# Acting under Uncertainty

**Qualification Problem**: There is no complete solution within logic, system designers have to use good judgment in deciding how detailed that want to be in specifying their model, and what details they want to leave out.

**Rational Decision**: The right thing to do depends on both the relative importance of various goals and the likelihood that, and degree to which, they will be achieved.

## Summary of Uncertainty

**Probability** provides a way of summarizing the uncertainty that comes from our laziness and ignorance, thereby solving the qualification problem.

The method of probability theory gives out a probability from 0 to 1 for each situation under any given state, rather than a positive judgment.

## Uncertainty and Rational Decisions

To make choice, an agent must first have **preferences** between the different possible **outcomes** of various plans. **Utility theory** is used to represent and reason with preferences. The utility of a state is **relative** to an agent.

As expressed by utilities, preferences are combined with probabilities in the general theory of rational decisions called **decision theory**:

*Decision Theory = Probability Theory + Utility Theory*

**Maximum Expected Utility (MEU)** is the fundamental idea of decision theory, which means that *an agent is rational if and only if it chooses the action that yields the highest expected utility, averaged over all the possible outcomes of the action.*

# Basic Probability Notation

## What Probabilities Are About

The possible worlds are **mutually exclusive** and **exhaustive** which means that two possible worlds cannot both be the case, and one possible world must be the case.

**unconditional probability/prior probability**: probabilities that don’t have some given conditions**conditional probability/posterior probability**: probabilities that have some given conditions

conditional probabilities are defined in terms of unconditional probabilities as follows:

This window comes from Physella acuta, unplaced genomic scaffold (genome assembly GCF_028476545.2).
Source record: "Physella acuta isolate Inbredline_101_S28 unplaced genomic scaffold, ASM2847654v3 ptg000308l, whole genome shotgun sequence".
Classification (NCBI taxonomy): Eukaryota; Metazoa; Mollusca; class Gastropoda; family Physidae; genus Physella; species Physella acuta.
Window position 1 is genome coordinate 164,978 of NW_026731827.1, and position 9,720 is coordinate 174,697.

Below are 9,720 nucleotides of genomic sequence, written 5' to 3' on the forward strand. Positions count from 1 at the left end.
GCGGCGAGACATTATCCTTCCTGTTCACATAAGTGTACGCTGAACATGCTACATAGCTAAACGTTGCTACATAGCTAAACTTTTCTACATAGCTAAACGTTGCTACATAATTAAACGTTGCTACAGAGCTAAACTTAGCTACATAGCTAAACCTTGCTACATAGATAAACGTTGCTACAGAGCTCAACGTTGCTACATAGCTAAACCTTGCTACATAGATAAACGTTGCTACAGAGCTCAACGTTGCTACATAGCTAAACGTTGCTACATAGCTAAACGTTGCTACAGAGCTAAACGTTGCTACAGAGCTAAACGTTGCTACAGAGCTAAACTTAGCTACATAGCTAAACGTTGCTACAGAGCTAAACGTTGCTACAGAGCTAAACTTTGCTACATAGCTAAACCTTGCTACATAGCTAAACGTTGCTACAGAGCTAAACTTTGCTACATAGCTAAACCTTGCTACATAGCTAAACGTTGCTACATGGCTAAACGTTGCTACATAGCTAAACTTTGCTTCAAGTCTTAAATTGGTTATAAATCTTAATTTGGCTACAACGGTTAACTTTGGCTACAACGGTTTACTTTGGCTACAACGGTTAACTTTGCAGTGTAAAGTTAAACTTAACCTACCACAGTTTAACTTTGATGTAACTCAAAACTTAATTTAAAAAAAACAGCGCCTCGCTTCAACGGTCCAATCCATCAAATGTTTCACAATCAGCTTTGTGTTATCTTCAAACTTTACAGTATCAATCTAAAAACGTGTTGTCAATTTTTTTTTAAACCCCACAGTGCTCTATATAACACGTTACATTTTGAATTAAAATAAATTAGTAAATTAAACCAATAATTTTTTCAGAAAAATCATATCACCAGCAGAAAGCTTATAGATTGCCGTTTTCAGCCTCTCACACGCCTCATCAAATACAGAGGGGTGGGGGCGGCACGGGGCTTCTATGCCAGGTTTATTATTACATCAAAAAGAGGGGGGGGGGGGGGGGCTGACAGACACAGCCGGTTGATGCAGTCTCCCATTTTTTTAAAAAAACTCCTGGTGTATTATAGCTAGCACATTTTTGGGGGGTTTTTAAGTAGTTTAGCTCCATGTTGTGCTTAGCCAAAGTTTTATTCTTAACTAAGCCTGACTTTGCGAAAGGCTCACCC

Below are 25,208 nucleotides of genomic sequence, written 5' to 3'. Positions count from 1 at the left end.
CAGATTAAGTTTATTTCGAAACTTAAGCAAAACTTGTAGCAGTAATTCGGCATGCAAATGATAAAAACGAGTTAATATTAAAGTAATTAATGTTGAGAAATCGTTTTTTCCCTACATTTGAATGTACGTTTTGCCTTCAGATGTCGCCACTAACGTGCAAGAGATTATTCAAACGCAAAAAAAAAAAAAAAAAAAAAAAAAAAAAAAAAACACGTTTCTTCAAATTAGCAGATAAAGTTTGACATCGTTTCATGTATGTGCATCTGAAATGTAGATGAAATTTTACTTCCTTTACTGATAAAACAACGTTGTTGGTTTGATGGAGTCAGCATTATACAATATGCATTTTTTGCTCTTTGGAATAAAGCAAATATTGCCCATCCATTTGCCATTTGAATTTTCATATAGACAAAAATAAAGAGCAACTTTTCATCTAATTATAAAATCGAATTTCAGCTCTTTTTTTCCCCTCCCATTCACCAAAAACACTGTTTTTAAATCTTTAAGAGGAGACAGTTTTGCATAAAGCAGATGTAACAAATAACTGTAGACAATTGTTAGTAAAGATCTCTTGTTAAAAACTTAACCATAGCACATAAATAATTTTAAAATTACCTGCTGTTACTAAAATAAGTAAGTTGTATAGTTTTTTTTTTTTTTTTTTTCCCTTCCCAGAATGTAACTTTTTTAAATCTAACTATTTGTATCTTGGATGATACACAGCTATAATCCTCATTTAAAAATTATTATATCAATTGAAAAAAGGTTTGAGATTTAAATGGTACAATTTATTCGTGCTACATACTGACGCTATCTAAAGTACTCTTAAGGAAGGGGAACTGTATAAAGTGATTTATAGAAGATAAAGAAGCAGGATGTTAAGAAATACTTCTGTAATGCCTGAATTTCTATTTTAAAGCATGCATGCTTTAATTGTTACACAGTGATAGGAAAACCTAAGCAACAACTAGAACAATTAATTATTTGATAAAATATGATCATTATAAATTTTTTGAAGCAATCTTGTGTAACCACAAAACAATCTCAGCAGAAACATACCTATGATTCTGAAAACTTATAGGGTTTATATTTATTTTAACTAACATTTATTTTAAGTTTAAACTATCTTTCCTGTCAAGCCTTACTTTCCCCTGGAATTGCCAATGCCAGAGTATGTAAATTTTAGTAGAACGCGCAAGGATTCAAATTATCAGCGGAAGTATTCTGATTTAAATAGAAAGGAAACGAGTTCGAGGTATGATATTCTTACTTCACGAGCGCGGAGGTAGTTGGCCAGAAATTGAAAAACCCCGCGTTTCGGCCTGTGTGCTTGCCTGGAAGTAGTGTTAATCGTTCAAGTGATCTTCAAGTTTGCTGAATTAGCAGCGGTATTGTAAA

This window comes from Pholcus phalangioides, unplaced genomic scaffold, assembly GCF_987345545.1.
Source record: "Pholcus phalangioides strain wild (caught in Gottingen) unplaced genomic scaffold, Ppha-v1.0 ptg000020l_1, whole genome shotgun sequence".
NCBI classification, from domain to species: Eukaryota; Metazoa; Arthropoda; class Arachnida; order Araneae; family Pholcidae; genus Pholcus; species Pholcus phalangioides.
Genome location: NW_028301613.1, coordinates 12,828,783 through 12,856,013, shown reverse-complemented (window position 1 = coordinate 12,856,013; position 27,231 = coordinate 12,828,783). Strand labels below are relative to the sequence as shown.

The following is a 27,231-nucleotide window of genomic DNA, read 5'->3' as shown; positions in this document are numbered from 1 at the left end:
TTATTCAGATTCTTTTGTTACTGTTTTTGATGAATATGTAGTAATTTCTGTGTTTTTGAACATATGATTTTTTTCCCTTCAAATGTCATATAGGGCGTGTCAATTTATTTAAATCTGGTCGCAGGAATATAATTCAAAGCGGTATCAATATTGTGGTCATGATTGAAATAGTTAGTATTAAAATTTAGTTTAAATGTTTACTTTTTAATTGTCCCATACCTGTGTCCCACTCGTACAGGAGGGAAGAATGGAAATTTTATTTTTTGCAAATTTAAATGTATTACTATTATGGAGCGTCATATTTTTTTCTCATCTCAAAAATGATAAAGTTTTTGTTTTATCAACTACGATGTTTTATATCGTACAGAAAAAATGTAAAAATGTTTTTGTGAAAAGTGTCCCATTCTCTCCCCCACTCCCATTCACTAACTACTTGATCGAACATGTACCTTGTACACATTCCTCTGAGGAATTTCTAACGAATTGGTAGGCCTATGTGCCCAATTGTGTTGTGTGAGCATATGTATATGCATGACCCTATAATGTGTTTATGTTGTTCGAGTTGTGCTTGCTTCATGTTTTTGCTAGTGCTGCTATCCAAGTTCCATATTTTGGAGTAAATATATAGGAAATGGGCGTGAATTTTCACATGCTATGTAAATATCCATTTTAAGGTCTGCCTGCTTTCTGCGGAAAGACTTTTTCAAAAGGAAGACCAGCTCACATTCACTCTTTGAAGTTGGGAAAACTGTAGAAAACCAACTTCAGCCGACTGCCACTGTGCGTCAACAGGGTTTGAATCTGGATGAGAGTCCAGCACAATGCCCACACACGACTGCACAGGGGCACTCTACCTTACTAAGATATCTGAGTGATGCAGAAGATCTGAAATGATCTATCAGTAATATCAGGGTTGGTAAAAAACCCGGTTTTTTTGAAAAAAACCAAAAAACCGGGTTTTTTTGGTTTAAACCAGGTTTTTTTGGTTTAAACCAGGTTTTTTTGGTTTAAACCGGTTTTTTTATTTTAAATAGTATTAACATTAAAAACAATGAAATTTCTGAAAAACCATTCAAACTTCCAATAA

*for any propositions a and b:*

*written in a different form called the* **product rule***:*

## Propositions in Probability Assertions

Variables in probability theory are called **random variables** and every random variable has a **domain** which means the set of possible values it can take on.

**Probability distribution**: the probabilities defined on the variables. (mostly for discrete distributions)

**Probability density function (pdf)**: the probabilities distributed on a set of continuous variables

**Joint probability distribution**: the distribution of multiple variables perform in the same time**Marginal probability distribution**: the distribution of one of all the variables performs

## Probability Axioms

- The probability of a proposition plus the probability of its negation equals 1.

**Inclusion-exclusion principle**:

# Inference Using Full Joint Distributions

**marginalization**

**conditioning**

Supposed that there is a single variable *X*, let *E* be the list of evidence variables, let *e* be the list of observed values for them and *Y* be the remaining unobserved variables. Given all of these conditions, there is the following equation:

# Independence

**Independence/marginal independence/absolute independence** between variables *X* and *Y* can be written as follows:

If the complete set of variables can be divided into independent subsets, then the full joint distribution can be factored into separate joint distributions on those subsets.

**Conditional independence** between two variables *X* and *Y*, given a third variables *Z*, can be written as follows:

# Bayes’ Rule

**Bayes’ rule/Bayes’ law/Bayes’ theorem**

Supposed that all of the variables are mutually independent, then we can get the **naïve Bayes** model, which is always used to classify (**naïve Bayes classifier**)

Naïve Bayes Classifier on wiki:

https://en.wikipedia.org/wiki/Naive_Bayes_classifier